Home > Articles > Programming

  • Print
  • + Share This
Like this article? We recommend Principle 3: Focus on Reducing Batch Size

Principle 3: Focus on Reducing Batch Size

Another essential component of decreasing the risk of releases is to reduce batch size. In general, reducing batch size is one of the most powerful techniques available for improving the flow of features from brains to users. Donald G. Reinertsen spends a whole chapter in his excellent book The Principles of Product Development Flow: Second Generation Lean Product Development (Celeritas, 2009) discussing a whole constellation of benefits generated by reducing batch size, from reducing cycle time (without changing capacity or demand) and preventing scope creep to increasing team motivation and reducing risk.

We particularly care about that last benefit—reducing risk. When we reduce batch size we can deploy more frequently, because reducing batch size drives down cycle time. Why does this reduce risk? When a release engineering team spends a weekend in a data center deploying the last three months' work, the last thing anybody wants to do is deploy again any time soon. But, as Dave Farley and I explain in our book Continuous Delivery: Reliable Software Releases through Build, Test, and Deployment Automation, when something hurts, the solution is to do it more often and bring the pain forward. Figure 4 shows a slide from John Allspaw's excellent presentation "Ops Meta-Metrics: The Currency You Use to Pay for Change," which should help to illustrate the following discussion on how reducing batch size helps decrease deployment risk.

Figure 4 Reducing batch size reduces risk.

Deploying to production more often helps to reduce the risk of any individual release for three reasons:

  • When you deploy to production more often, you're practicing the deployment process more often. Therefore, you'll find and fix problems earlier (and hopefully in deployments to preproduction environments), and the deployment process itself will change less between deployments.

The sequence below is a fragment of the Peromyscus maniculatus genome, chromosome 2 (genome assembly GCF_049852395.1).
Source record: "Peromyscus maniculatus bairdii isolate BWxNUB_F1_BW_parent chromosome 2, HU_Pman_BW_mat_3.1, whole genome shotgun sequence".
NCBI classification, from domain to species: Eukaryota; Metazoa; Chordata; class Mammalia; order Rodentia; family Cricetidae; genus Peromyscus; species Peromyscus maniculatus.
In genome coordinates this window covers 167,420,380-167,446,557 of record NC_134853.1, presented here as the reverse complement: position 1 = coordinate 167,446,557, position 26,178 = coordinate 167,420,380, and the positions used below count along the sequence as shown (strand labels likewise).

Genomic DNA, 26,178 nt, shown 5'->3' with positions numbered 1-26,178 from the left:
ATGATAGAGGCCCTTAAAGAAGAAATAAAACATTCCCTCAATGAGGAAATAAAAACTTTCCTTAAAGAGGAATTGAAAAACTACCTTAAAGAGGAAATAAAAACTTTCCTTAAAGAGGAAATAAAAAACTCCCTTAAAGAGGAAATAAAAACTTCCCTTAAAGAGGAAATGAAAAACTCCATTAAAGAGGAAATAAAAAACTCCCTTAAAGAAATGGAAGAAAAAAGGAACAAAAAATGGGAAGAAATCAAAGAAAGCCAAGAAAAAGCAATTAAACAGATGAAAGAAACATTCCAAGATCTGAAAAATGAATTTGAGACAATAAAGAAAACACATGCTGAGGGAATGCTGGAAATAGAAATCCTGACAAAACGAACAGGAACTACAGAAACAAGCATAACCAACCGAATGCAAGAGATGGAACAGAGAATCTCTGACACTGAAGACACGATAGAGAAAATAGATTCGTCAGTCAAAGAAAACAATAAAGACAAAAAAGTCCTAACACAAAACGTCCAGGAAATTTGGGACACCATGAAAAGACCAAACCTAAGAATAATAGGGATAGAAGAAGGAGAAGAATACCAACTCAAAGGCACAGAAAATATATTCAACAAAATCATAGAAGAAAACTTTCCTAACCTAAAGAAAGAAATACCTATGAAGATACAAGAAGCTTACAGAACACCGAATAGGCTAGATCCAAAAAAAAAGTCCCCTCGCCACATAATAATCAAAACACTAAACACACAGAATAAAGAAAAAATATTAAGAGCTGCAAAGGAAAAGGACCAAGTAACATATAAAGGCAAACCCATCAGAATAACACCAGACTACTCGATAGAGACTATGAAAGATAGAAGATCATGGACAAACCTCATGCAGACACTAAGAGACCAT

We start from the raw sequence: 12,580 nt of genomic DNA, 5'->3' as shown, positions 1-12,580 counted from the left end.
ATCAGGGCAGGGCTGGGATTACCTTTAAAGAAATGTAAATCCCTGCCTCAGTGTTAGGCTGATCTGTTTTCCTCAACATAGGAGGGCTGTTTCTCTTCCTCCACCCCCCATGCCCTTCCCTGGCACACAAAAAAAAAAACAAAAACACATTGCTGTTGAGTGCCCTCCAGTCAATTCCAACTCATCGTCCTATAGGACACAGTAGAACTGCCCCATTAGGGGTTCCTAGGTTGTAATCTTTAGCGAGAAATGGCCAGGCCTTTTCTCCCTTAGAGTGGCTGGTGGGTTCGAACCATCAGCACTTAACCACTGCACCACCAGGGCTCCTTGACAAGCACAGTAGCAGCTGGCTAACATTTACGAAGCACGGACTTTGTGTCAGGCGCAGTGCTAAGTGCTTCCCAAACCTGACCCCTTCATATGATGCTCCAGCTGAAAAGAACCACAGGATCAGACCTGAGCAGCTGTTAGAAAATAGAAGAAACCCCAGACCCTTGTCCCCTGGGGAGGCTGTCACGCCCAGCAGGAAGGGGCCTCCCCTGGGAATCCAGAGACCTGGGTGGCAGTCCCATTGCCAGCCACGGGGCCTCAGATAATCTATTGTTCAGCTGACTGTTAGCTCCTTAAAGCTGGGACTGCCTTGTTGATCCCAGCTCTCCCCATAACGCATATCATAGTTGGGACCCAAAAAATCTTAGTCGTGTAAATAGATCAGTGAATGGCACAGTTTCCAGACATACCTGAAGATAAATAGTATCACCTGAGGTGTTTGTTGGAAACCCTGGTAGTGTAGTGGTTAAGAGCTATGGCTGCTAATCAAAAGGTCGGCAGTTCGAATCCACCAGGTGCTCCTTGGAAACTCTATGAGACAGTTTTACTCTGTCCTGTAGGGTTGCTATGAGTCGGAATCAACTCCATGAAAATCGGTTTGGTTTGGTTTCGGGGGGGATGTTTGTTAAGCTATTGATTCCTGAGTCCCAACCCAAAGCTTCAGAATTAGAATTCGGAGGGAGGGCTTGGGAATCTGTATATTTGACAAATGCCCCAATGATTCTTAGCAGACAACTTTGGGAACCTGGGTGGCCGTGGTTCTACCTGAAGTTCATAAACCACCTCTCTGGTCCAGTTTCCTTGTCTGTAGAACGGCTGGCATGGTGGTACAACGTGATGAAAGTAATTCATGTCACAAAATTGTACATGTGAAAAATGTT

• The other reasons have to do with optimizing the process of fixing incidents. It's often the case that a deployment gone wrong causes an incident. Incidents occur in three phases:

    1. Finding out that an incident has in fact occurred (which is why monitoring is so important).
    2. Finding out enough about the root causes to be able to work out how to get the system back up again.
    3. Getting the system back up, followed by root-cause analysis and prioritizing work to prevent the incident from happening again.

    Deploying more frequently helps with the second and third steps of the incident-resolution process.

    Figure 5 Lifecycle of an incident.

  • When you're deploying more frequently, working out what went wrong is much easier because the amount of change is much smaller. It's going to take you a very long time to find what went wrong if you have several months' worth of changes to search—probably you'll end up rolling back the release if you have a critical issue. But if you're deploying multiple times a week, the changes between releases are small, and they're likely to be a good place to start when looking for the root causes of the incident.
  • Finally, rolling back a small change is much easier than rolling back several months' worth of stuff. On the technical front, the number of components affected is much smaller; on the business front, it's usually a much easier conversation to persuade the team to roll back one small feature than twenty big features the marketing team is relying on as part of a launch.

If your deployment pipeline is really efficient, it can actually be quicker to check in a patch (whether that's a change to the code or a configuration setting) and roll forward to the new version. This is also safer than rolling back to a previous version, because you're using the same deployment process you always use, rather than a rollback process that's not as well tested.

As my colleague Ilias Bartolini points out, this capability depends on two conditions:

  • Having a small lead time between check-in and release, since often multiple commits are required to fix a problem. (You might first want to add some logging to help with root-cause analysis.)
  • Your organization must be set up to support a highly optimized deployment process. Developers must be able to get changes through to production without having to wait for out-of-band approvals or tickets to be raised.
  • + Share This
  • 🔖 Save To Your Account